Georgia Tech adjunct faculty Michael Littman

OMSCS Lecturer Explains 'Why Everyone Should Learn a Little Programming'

If you use computer systems daily – and most of us do – you have felt the frustration. Sometimes, despite our best efforts, our systems don't give us what we want.

But what if we got better at explaining what we want? Michael Littman, author of the new book Code to Joy: Why Everyone Should Learn a Little Programming, argues that if we tap into our inner educator, we can all get more out of the systems surrounding us.

"Programming computers seems highly technical and arcane, but it's actually very similar to how we teach other people to do things," Littman said. "You might not realize it, but you've been practicing these skills your whole life!"

Littman is a computing professor at Brown University, adjunct faculty with Georgia Tech's College of Computing, and a long-time lecturer in Georgia Tech's Online Master of Science in Computer Science (OMSCS) program. 

The idea for the book came to him when he was teaching a computer science course for non-majors. When he asked how they used computing in their lives, they responded that they didn't intend to take any more computing courses.

"I was shocked," Littman said. "These students are on their computers all day long but don't consider their new knowledge of computing relevant to their lives. At that moment, I realized we needed to find better ways to empower people to use their computers more effectively and thoughtfully."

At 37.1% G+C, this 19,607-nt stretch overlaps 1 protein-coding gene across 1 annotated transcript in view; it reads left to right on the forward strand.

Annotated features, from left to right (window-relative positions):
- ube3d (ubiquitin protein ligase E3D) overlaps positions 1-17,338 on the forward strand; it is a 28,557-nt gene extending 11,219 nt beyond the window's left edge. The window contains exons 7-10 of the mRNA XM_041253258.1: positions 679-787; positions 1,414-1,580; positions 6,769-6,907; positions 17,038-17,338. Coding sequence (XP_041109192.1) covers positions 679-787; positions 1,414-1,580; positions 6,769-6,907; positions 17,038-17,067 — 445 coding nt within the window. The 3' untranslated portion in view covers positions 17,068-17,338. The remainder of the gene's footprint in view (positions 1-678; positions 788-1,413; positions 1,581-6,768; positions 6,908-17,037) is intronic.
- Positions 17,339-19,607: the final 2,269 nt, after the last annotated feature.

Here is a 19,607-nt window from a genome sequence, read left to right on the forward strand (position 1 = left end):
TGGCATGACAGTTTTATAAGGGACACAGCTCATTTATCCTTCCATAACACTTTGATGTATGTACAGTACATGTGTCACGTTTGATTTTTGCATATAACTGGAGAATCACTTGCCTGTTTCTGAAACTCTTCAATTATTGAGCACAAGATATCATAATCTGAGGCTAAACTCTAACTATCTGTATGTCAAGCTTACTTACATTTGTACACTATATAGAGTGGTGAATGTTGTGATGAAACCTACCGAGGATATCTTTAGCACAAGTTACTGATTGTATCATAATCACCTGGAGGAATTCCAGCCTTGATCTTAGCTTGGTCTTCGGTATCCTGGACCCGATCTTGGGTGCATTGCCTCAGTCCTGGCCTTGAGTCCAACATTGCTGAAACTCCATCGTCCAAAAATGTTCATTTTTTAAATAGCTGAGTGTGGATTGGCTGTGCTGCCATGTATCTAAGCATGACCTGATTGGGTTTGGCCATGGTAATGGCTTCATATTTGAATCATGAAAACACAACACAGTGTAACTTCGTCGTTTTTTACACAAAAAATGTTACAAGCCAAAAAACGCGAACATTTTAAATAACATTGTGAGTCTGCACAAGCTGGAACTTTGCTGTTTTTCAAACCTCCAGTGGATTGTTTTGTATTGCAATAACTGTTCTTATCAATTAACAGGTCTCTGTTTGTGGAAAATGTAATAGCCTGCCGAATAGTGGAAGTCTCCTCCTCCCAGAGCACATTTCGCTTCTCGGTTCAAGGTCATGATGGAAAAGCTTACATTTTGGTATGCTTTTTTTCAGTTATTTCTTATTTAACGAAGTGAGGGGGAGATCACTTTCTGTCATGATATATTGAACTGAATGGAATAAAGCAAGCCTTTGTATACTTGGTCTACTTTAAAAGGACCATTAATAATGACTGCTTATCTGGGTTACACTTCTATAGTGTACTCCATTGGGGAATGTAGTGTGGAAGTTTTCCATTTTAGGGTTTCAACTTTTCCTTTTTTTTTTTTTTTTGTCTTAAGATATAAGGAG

One thing that makes communication with computers difficult, Littman explained, is that they don't take direction the way people do. When people explain how to do a task, we tend to articulate some general rules and then give a few examples to show how to apply them.

With computers, you have to choose: do you want to use rules, or do you want to use examples?

If you choose rules, you're choosing a solution based on coding. When you create code, you're giving computers steps to follow to solve problems. Computers interpret rules literally, which can lead to unforeseen errors or "bugs" in the code.

If you choose examples, you're choosing machine learning (ML), a method where you give the program data and let it deduce the rules. But the algorithm only knows about the task from the data that you give it. If the data is biased or incomplete, the algorithm will be biased or incomplete.

Knowing the difference between coding and ML-based solutions helps you understand how to interact with a system and anticipate possible setbacks.

"I think our relationship with computers has gotten dysfunctional," Littman said. "We — all of us — need to be more active in telling these machines what we want them to do. The good news is that AI and machine learning advances can help meet us part way, so we don't need to be professional coders to get the empowering benefits of programming."

He wrote his new book during a semester-long appointment with OMSCS on Georgia Tech's campus in 2022.

"It was exciting to me because I recorded classes with Charles Isbell around ten years ago but had never been involved with course delivery," Littman said."

"Interacting with the students was an amazing experience. I also contributed to the [Georgia Tech's] Constellations Center for Equity in Computing, meeting with the dean regularly to talk about making computing more accessible to more people. Both of these activities supported the themes in the book."

Photo credit: Nick Dentamaro/Brown University